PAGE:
"Self-Portrait, Between", oil on canvas

Keep in mind I had to paint and earn a living through the eating disorder. The fire had left my eyes but there was always a spark deep inside. I knew this situation could not continue. It was like living two lives: the one I was trapped in and the one I knew was the correct one. I needed to paint myself in these places of unhappiness. As Picasso once said "painting is just another way of keeping a diary."Thus I have a record of what I went through with some of my self-portraits. Even the other work I did has echoes of that sadness in them. Here are some examples:


"Self-Portrait, Bedhead" This one won a prize :)
"Double Portrait", oil on canvas, 48"x36"

 "The Spare Room", oil on canvas, 30"x60"

I think that this period of my life produced some of the most emotional work I have done. Yet I was not healthy. I painted as though through a gauze, in the shadows, indirectly. Now I am back on track and painting with a vibrant palette and carving out experiences wherever the wind blows me. It is all a part of our own unique history. We all have a way of tallying our lives, of realizing them with permanence. Mine is through paint and words.

Thus back to Aaron Ralston

"Art begins with resistance-at the point where resistance is overcome. 
No human masterpiece has ever been created without great labor."~Andre Gidé

7 comments:

jamenta said...
This comment has been removed by a blog administrator.
jamenta said...

[typo corrected!]

I would bathe my spirit in the days of men.
I would come naked before sorrow.
I would kneel beside the sorrowing
With my heart - bare,
That I might share their sorrow.

I would let mine eyes weep with men;
I would drink the salt of sorrow's wine,
That its bitterness might purge my soul.
Oh, I would be a companion
Of all the spirit's joys and ills,
Thereby I might know the souls of men.

-PWorth

Machelle Blankenship said...

Highly emotional work....very nice. I thought about the question and came to the conclusion, I wouldn't cut off my arm, with no food I would just sleep; that would be the easy way. Then, I read the rest of your post. Thank you for sharing. I have not had the experience but somehow I can relate, mostly because eating is one of my least favorite things to do. You have so much talent and I'm glad I'm following!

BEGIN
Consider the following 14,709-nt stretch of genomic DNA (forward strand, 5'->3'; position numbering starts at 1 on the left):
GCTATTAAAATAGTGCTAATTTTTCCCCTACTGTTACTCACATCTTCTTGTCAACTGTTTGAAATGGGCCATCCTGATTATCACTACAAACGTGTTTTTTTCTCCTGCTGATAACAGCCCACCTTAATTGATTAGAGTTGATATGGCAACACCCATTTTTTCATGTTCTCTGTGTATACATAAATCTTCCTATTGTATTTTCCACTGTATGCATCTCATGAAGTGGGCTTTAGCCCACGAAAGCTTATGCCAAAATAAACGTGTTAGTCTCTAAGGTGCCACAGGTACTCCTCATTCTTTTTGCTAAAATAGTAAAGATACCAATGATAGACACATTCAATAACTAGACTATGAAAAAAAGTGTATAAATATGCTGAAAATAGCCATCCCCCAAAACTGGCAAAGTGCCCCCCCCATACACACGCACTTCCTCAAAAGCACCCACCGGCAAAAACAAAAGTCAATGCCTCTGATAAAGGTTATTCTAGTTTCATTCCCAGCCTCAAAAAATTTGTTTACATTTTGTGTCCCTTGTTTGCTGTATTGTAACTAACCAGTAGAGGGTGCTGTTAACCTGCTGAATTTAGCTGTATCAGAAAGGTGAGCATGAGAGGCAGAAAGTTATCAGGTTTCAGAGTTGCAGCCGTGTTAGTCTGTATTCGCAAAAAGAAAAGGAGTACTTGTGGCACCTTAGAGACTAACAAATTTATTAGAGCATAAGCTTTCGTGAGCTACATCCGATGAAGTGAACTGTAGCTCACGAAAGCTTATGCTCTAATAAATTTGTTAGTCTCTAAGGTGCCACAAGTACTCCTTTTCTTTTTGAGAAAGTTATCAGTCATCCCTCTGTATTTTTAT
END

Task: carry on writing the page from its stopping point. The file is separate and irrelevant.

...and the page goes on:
machelle

Cathyann said...

Thank you for this generous post, Heather. I am glad that you overcame the depths of your depression. How powerful the act of creating is...that spark brought you back. Many will be touched and transformed by your words, images and insight relating your reality with that of Aaron Ralston's.

Brian Sylvester said...

Heather,

Lovely and emotional work, thank you for sharing it!

No, it is not an easy journey, but I would chose the life of a painter over any other. Continue!

Take good care,
Brian

Jacqueline said...

Thank you. I just finished having dinner so I was able to read it now. I can relate in a lot of this. More when we talk in person. Much strength and love.

Jacqueline

Anonymous said...

"Figure Folded"
A stark depiction of the human condition,,,forsaken dignity,alone,
fear by betrayal,,all condensed beyond those words
Deeply disturbing yet unappologetic in the chilling revelation of humanity that had become nothing more than the clinical.,,This painting speaks the truth
THESE are the pieces that set you apart